What Is Sensorineural Hearing Loss and How Is it Treated?
Did you know that May Is Better Hearing Month?
Back in 1927, May was chosen as the month to raise awareness about the causes and treatments of hearing loss and speech impediments. On May 21, 1986, President Ronald Reagan formally designated May as the official month to “heighten public awareness” about hearing loss and speech disorders.
Ever since, the hearing care industry has been encouraging American citizens to get screened for hearing loss. As trusted hearing care professionals, Resonance Audiology & Hearing Aid Center, LLC, joins in the effort to educate the public about hearing loss.
Generally the most common type of permanent hearing loss is sensorineural hearing loss (SNHL). It is caused by damage to the tiny hair cells in the inner ear or to the nerves that transmit sound to the brain.
SNHL occurs usually after years to decades of gradual deterioration of hearing thresholds.
Causes of sensorineural hearing impairment can be age, noise and diseases. SNHL can be inherited, and present at birth or develop later in life.
The most common kind of sensorineural hearing loss is age-related.
Various illnesses, however, can be the culprit; for instance, if a person has been exposed to diseases such as mumps, meningitis, multiple sclerosis, and Meniere’s disease.
Sensorineural hearing impairment may also occur if a person has used certain drugs that can be toxic to hearing, in particular aspirin, cisplatin, quinine or the antibiotics streptomycin and gentamicin over a long period of time.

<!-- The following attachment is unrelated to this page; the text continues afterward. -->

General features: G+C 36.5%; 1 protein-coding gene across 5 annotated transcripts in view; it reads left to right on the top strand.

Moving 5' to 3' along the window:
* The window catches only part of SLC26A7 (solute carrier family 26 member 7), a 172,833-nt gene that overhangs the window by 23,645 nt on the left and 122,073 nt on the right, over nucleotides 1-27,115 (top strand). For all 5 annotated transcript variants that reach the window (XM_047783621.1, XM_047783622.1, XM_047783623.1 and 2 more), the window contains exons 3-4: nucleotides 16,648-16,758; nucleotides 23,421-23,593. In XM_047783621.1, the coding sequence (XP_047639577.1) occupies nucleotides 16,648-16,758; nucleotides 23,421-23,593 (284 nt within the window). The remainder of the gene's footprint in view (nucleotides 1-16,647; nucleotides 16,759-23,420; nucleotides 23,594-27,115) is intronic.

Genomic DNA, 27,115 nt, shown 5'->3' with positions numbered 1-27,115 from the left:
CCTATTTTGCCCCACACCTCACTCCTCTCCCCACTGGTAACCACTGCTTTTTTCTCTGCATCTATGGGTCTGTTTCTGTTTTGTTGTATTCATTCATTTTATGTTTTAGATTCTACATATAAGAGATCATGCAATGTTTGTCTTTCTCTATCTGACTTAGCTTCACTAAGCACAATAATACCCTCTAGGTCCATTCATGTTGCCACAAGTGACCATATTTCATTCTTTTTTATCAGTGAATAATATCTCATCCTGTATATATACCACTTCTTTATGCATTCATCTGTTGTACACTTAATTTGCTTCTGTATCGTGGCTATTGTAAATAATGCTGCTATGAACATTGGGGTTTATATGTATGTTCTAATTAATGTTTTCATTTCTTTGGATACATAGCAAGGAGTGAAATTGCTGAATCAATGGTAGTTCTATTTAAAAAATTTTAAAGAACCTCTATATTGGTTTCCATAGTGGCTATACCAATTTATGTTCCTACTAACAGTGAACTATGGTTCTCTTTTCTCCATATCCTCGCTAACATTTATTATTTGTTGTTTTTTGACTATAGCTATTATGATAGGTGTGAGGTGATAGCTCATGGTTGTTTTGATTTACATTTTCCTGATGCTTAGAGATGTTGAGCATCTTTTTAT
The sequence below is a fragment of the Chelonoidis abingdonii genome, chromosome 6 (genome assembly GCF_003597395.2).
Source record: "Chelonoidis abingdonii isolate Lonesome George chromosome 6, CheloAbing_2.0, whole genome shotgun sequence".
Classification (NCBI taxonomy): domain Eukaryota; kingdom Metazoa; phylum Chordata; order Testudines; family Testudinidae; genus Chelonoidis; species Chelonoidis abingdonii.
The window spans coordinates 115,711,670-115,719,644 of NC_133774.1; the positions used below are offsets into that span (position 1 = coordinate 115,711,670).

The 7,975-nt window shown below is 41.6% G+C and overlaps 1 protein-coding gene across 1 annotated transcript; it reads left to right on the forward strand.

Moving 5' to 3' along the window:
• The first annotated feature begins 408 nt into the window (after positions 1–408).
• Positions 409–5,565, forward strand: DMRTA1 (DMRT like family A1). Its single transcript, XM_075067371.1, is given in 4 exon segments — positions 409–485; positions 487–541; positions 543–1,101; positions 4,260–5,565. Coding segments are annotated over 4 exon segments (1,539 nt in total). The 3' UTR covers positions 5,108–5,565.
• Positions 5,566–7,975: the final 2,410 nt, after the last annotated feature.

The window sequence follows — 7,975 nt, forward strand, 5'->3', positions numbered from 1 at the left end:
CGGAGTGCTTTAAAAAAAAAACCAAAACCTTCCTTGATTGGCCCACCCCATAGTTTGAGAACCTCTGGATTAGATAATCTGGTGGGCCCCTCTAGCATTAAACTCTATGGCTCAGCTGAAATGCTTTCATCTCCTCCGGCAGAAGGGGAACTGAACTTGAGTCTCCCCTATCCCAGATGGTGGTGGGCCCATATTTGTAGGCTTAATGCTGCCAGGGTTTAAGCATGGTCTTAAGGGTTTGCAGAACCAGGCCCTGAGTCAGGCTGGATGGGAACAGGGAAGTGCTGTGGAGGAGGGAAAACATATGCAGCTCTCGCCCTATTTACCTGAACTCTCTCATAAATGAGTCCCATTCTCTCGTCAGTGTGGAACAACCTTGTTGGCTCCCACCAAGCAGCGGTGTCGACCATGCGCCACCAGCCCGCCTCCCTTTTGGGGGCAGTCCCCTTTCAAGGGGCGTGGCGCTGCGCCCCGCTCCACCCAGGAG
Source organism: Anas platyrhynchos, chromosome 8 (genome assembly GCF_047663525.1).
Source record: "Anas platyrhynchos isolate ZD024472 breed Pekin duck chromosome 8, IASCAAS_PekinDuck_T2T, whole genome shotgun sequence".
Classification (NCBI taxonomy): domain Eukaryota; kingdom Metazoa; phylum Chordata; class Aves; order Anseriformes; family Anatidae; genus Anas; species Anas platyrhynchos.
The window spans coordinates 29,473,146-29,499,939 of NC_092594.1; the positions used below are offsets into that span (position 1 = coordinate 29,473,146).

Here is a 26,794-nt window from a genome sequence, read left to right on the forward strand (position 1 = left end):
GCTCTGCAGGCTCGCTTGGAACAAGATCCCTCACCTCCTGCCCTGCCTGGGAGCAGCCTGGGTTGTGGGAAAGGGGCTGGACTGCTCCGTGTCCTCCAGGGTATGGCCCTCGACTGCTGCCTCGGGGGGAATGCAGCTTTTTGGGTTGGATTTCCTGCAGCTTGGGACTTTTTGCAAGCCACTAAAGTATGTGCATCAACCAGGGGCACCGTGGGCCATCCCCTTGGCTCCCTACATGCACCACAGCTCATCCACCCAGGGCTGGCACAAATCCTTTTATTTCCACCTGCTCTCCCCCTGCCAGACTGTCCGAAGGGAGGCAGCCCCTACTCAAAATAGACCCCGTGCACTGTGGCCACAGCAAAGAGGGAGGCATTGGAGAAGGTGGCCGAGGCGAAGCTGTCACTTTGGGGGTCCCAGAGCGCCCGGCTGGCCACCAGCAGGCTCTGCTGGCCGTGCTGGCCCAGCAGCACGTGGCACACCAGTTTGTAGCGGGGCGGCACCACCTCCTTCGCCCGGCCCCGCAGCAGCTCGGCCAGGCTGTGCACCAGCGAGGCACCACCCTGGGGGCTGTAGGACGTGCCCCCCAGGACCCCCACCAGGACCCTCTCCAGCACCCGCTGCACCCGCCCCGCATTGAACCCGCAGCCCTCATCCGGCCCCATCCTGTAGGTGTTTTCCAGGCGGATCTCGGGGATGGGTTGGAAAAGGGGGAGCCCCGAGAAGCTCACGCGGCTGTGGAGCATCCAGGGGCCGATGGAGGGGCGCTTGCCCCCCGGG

Other cases of acquired SNHL include being born with low weight and by a mother who had had rubella (German measles) during the pregnancy.
Also, head or ear injuries may cause sensorineural hearing impairment.
There are cases of sudden sensorineural hearing loss. If you or anyone you know experiences a sudden sensorineural hearing loss you should contact a doctor as soon as possible.
Nowadays, more and more people are experiencing sensorineural hearing loss as a result of prolonged exposure to high intensity noise.
Noise pollution is on the rise due to population growth, urbanization and digital advances, and increase in powerful, diverse, and highly mobile sources of noise. Environmental noise in a loud workplace, for instance, can cause SNHL, if a person is exposed for a longer time and not wearing protection. Or, having headphones set to high volumes for a long period of time can lead to sensorineural hearing impairment. Also, exposure to an extremely loud noise such as a bomb blast can result in noise-induced hearing loss.
Symptoms of SNHL include:
- Certain sounds seem too loud
- Difficulty following conversations when two or more people are talking
- Problems hearing in noisy areas
- Easier to hear men’s over women’s voices
- Difficulty distinguishing high-pitched sounds
- Other people’s voices sound mumbled or slurred
- Difficulty hearing when there’s a background noise
- Difficulty understanding on the telephone
These may be accompanied by other symptoms, such as ringing in the ears (tinnitus), dizziness or lightheadedness (vertigo).
Audiometry or other diagnostic tests are necessary to determine sensorineural hearing loss.
How is sensorineural hearing loss treated?
SNHL can be mild, moderate, severe, profound, or total.
While people with sensorineural hearing loss cannot regain their hearing, treatment can improve their hearing and quality of life.
A few cases of sensorineural hearing loss can be treated by performing an operation, but most people find sensorineural hearing aids to be very beneficial.
At Resonance Audiology & Hearing Aid Center, LLC, we provide the superior hearing healthcare from our two offices in Lancaster and New Holland.
Dr. Zoe Horan is here to help you with a hearing test, and selecting and dispensing the hearing device best fitted to your personal, professional, cosmetic and financial needs.
Contact our offices to learn more about sensorineural hearing loss and treatment solutions we offer.